I really don't think you do understand child development. The child may be physically able to form a "p" just as easily as a "q", but may not perceive them to be different letters. That is where the "developmentally appropriate" comes in. It is typical for a child to reverse letters in K and 1...reversals should diminish by grade 2 and be infrequent by grade 3. They should not be punished if they know how to spell a word, since SPELLING is what is being tested. It is not an excuse...it is DEVELOPMENTAL!!! That's like punishing a baby for not being able to walk...it's silly. Review your child development.
Back to the focus of your original post.....I do have a suggestion for you happyteach. I don't have spelling tests, but I do dictate words with the sounds we've been learning. This is what I do in my phonics dictation (and my math tests) - I mark the words dictated (don't count the reversals as wrong there) and then have a second note about the number of reversals. Like this; 10/10 3R (my kids know R means reversals) They return the paper to me with the reversals corrected. In this way your parent knows she's been listened to, but the parent and child are both aware of the pattern of reversals. It really doesn't take any extra time. Would this work for you?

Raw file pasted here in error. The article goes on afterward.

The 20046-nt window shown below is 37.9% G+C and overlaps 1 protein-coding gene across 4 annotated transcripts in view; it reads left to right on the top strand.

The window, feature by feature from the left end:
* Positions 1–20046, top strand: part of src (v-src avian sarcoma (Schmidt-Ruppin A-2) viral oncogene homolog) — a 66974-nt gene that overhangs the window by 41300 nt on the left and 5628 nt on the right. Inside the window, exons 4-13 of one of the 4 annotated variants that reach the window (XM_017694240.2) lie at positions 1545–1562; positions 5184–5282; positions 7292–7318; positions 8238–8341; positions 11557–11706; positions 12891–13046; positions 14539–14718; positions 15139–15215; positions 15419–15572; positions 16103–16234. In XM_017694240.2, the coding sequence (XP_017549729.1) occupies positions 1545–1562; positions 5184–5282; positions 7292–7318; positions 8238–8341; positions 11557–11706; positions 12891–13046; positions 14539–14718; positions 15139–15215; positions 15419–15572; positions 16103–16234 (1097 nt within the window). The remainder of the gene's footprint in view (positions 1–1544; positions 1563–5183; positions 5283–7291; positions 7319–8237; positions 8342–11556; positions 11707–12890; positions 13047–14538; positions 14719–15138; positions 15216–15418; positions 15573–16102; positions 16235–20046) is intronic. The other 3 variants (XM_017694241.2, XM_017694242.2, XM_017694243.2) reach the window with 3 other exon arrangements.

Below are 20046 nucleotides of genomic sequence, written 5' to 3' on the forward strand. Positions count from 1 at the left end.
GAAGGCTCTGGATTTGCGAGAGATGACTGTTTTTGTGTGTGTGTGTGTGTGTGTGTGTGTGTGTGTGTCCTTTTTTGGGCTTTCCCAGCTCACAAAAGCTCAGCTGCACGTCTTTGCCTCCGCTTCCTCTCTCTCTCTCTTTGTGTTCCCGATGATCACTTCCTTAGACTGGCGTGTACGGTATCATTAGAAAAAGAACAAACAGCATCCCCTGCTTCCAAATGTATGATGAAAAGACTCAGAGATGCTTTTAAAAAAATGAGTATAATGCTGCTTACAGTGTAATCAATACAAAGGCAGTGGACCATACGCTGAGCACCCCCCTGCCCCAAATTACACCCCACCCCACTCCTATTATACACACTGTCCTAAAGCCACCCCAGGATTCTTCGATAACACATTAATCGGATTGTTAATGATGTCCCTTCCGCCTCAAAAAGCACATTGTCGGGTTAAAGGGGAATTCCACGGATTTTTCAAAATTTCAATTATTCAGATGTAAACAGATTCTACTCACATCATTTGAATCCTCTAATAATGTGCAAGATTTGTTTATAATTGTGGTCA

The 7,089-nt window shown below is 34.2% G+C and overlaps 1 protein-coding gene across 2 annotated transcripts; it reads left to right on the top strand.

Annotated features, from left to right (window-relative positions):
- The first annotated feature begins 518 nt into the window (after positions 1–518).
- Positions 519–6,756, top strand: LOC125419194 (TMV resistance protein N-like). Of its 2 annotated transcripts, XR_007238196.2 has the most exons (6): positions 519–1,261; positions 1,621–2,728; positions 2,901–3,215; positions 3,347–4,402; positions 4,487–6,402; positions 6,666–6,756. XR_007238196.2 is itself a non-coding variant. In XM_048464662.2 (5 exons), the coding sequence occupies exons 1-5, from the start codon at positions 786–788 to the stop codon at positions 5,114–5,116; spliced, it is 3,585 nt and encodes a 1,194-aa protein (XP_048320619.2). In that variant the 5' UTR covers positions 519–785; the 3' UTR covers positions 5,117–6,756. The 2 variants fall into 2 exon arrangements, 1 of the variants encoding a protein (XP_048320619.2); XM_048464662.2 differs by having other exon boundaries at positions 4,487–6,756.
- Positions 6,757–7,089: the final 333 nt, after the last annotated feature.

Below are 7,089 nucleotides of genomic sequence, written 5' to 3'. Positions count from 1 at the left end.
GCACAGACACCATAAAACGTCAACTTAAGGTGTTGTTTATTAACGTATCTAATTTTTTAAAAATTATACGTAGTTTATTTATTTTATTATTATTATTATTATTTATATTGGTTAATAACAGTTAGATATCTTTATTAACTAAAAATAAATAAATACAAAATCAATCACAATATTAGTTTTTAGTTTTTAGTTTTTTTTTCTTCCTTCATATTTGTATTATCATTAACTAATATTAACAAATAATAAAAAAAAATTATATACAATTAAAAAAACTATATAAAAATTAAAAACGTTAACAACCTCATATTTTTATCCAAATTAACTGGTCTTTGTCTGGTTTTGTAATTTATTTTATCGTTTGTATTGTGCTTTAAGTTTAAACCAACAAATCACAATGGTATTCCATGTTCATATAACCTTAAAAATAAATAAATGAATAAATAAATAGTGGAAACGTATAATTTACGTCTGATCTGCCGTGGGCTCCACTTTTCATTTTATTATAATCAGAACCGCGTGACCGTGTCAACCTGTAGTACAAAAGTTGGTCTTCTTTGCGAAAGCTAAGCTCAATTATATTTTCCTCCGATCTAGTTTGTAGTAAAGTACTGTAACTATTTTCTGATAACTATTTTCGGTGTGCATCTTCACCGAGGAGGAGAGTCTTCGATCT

From viewing this thread, I thought I might get an opinion of what I should or shouldn't do. I have researched till my face is blue on whether or not letter reversal should be marked wrong.
My twin daughter was diagnosed with dyslexia two years ago. She not only has problems with reversals, but also with reading. She also has slow motor skills, but she has made great leaps at improvement. She is now in the 4th grade and took her first spelling test this week. She got all of her words correct, except the last one "zipper." She had reversed the z, but it was the correct spelling.
I had informed the teacher at the start of school, one week ago, that my daughter was dyslexic and would turn letters around on occasions. She made a note of it and I thought that would be the end of it, but then I receive her spelling test and she made a B when it should have been an A because of the one reversal.
I jotted a small note on her test and sent it back to the teacher. The teacher did not respond back to me, but instead told my daughter that it was backwards and it would stay marked as wrong.
My question is...If my daughter has dyslexia, should she be marked wrong for something that she cannot help? Should I confront the teacher with this and insist that it be made right? My daughter has studied so hard and I'm so proud of her progress. She asked me over and over again, but mom, I did get them all right though, didn't I? I told her yes, she did, no matter what the teacher said and that I was so proud of her.
I'm frustrated, my daughter is frustrated, and I really do not think the teacher really understands.